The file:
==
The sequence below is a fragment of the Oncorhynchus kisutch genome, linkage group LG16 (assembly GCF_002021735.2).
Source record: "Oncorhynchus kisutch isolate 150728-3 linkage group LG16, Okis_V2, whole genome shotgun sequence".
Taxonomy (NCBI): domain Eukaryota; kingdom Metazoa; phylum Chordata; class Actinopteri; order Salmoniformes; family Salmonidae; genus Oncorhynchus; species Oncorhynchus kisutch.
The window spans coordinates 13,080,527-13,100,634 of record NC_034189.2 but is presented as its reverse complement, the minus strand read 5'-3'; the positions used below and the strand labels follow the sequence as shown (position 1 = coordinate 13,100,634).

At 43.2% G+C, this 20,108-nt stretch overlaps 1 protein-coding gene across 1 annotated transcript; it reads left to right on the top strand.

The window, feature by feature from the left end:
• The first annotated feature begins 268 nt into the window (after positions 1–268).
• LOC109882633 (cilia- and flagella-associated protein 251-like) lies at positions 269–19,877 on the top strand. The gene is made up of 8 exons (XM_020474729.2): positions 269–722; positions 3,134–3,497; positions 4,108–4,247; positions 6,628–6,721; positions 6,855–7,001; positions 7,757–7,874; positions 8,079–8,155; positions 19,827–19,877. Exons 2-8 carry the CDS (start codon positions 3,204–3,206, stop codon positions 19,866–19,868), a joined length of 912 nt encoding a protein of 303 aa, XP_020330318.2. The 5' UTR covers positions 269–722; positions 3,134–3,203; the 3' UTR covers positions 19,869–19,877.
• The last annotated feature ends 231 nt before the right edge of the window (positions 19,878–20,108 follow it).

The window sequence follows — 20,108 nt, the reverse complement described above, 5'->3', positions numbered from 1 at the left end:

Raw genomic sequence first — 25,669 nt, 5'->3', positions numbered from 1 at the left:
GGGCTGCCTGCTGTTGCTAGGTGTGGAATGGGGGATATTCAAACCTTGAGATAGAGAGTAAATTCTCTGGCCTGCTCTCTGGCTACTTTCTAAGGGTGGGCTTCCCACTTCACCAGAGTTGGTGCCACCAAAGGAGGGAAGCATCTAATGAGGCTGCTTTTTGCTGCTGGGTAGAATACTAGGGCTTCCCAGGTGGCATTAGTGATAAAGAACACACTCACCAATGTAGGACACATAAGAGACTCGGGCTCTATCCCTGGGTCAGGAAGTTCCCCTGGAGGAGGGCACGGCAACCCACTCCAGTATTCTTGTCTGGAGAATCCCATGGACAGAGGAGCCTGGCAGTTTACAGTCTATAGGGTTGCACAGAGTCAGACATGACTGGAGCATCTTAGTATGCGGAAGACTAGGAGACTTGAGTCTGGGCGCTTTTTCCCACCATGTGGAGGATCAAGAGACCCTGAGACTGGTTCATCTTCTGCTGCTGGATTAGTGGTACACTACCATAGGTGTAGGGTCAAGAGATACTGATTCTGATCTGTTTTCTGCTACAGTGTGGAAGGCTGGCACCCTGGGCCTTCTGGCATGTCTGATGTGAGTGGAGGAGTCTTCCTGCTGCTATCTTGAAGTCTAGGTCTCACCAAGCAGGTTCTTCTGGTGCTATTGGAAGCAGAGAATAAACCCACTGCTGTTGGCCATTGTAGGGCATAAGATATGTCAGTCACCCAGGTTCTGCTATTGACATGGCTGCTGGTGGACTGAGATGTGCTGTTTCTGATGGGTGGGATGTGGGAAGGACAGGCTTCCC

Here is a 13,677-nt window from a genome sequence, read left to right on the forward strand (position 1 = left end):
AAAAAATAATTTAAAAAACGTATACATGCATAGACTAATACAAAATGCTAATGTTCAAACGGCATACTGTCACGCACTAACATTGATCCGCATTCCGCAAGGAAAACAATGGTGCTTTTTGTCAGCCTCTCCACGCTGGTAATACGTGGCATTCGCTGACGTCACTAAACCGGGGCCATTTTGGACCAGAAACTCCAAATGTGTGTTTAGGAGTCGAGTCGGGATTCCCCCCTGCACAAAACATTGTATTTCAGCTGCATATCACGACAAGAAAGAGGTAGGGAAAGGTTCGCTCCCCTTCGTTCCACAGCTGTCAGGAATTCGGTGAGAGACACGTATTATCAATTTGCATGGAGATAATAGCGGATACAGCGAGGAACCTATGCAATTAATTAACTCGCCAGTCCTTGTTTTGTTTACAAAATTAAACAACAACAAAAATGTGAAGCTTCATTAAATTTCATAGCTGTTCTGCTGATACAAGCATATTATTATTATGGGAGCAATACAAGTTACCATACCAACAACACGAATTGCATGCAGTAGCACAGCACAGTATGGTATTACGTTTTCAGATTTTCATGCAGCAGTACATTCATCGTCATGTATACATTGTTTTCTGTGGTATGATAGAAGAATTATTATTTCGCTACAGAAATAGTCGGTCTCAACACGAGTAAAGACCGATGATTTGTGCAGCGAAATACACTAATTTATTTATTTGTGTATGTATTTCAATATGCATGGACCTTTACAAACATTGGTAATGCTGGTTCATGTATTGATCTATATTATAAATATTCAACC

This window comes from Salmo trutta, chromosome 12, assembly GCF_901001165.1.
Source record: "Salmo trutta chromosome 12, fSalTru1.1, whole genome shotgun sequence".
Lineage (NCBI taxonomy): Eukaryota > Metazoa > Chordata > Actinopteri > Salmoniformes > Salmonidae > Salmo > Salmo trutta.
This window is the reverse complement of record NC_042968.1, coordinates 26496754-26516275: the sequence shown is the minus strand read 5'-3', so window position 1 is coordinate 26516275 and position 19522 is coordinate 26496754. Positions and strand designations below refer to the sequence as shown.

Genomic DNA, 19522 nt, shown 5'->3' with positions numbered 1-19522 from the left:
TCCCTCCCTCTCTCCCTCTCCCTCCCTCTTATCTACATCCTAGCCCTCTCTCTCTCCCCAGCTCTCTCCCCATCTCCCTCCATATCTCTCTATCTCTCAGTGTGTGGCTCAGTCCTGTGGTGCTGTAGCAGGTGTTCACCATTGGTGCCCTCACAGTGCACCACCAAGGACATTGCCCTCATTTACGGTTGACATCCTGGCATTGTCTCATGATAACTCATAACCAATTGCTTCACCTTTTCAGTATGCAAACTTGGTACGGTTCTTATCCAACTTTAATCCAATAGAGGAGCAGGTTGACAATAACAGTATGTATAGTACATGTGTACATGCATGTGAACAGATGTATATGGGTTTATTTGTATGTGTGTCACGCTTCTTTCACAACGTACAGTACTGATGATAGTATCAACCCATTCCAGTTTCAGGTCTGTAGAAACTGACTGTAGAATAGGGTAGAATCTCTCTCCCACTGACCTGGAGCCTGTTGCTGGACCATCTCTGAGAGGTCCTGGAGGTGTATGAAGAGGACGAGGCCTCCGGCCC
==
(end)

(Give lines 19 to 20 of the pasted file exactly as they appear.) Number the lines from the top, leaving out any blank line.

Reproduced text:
Genomic DNA, 19522 nt, shown 5'->3' with positions numbered 1-19522 from the left:
TCCCTCCCTCTCTCCCTCTCCCTCCCTCTTATCTACATCCTAGCCCTCTCTCTCTCCCCAGCTCTCTCCCCATCTCCCTCCATATCTCTCTATCTCTCAGTGTGTGGCTCAGTCCTGTGGTGCTGTAGCAGGTGTTCACCATTGGTGCCCTCACAGTGCACCACCAAGGACATTGCCCTCATTTACGGTTGACATCCTGGCATTGTCTCATGATAACTCATAACCAATTGCTTCACCTTTTCAGTATGCAAACTTGGTACGGTTCTTATCCAACTTTAATCCAATAGAGGAGCAGGTTGACAATAACAGTATGTATAGTACATGTGTACATGCATGTGAACAGATGTATATGGGTTTATTTGTATGTGTGTCACGCTTCTTTCACAACGTACAGTACTGATGATAGTATCAACCCATTCCAGTTTCAGGTCTGTAGAAACTGACTGTAGAATAGGGTAGAATCTCTCTCCCACTGACCTGGAGCCTGTTGCTGGACCATCTCTGAGAGGTCCTGGAGGTGTATGAAGAGGACGAGGCCTCCGGCCC